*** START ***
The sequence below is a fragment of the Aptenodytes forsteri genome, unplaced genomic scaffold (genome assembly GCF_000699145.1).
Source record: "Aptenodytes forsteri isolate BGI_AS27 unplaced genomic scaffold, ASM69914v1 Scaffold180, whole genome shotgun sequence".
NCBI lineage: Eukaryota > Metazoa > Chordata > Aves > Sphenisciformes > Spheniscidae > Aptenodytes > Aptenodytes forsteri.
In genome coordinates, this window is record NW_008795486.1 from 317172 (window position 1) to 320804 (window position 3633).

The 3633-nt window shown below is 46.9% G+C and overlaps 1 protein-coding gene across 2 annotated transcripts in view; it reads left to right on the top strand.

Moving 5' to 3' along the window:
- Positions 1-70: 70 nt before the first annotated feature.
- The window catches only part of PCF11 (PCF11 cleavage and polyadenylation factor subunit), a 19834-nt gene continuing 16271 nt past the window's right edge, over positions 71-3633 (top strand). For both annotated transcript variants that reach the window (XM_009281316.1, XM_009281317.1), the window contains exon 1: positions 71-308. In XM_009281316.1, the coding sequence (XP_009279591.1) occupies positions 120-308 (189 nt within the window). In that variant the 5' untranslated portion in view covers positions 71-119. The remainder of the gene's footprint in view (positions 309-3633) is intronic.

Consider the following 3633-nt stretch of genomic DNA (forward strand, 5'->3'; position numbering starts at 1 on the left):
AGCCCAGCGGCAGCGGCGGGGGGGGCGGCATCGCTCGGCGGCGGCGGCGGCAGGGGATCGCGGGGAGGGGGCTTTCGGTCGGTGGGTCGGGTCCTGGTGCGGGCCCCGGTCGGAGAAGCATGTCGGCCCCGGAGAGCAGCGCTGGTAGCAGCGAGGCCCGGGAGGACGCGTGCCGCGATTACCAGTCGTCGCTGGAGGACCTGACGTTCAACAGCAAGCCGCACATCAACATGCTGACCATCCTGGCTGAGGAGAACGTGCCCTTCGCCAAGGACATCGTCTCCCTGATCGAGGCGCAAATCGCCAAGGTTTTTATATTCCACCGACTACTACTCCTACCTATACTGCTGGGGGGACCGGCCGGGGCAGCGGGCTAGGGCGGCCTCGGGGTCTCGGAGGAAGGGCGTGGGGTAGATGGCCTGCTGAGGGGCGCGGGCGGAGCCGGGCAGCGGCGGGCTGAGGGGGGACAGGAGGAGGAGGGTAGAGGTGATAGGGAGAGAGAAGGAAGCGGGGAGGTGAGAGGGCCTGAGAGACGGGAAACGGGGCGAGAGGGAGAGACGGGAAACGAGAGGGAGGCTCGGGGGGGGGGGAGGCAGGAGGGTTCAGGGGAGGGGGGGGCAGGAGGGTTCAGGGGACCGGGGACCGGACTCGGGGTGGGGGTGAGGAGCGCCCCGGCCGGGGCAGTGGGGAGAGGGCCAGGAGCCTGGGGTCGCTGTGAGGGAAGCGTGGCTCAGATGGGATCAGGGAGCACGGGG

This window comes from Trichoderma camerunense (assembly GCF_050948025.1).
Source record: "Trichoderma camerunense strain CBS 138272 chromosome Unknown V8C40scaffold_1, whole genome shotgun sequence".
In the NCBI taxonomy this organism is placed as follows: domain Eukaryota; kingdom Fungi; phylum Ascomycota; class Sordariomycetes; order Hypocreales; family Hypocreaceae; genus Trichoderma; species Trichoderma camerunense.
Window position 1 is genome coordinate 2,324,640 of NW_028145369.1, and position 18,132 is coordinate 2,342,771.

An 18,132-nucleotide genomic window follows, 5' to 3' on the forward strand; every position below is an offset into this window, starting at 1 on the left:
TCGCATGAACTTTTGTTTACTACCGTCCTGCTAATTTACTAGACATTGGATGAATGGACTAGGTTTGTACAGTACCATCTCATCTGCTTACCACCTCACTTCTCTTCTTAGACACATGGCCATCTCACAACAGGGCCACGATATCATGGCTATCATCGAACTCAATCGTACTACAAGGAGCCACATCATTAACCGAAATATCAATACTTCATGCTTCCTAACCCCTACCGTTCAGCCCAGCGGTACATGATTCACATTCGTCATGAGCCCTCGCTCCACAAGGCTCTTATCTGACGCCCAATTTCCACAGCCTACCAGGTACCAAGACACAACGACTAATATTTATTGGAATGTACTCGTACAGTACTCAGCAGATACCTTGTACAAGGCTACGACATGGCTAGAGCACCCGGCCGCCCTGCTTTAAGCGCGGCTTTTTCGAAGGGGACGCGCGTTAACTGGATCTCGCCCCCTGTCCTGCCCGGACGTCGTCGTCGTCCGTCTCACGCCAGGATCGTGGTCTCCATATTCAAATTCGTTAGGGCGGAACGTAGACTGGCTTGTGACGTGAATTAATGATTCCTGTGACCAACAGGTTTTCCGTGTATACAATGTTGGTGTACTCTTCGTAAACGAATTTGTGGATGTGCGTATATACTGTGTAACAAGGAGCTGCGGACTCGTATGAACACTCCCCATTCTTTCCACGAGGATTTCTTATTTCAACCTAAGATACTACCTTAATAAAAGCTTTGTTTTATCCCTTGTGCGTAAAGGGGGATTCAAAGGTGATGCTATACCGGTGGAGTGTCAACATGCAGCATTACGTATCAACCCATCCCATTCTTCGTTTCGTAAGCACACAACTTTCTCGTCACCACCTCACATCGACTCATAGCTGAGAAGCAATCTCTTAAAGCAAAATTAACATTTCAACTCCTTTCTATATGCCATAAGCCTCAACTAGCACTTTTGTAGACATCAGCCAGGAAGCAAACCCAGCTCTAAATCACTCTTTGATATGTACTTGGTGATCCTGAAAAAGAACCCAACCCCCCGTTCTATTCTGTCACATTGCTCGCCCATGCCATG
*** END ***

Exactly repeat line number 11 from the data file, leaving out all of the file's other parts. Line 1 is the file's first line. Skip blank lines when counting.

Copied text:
This window comes from Trichoderma camerunense (assembly GCF_050948025.1).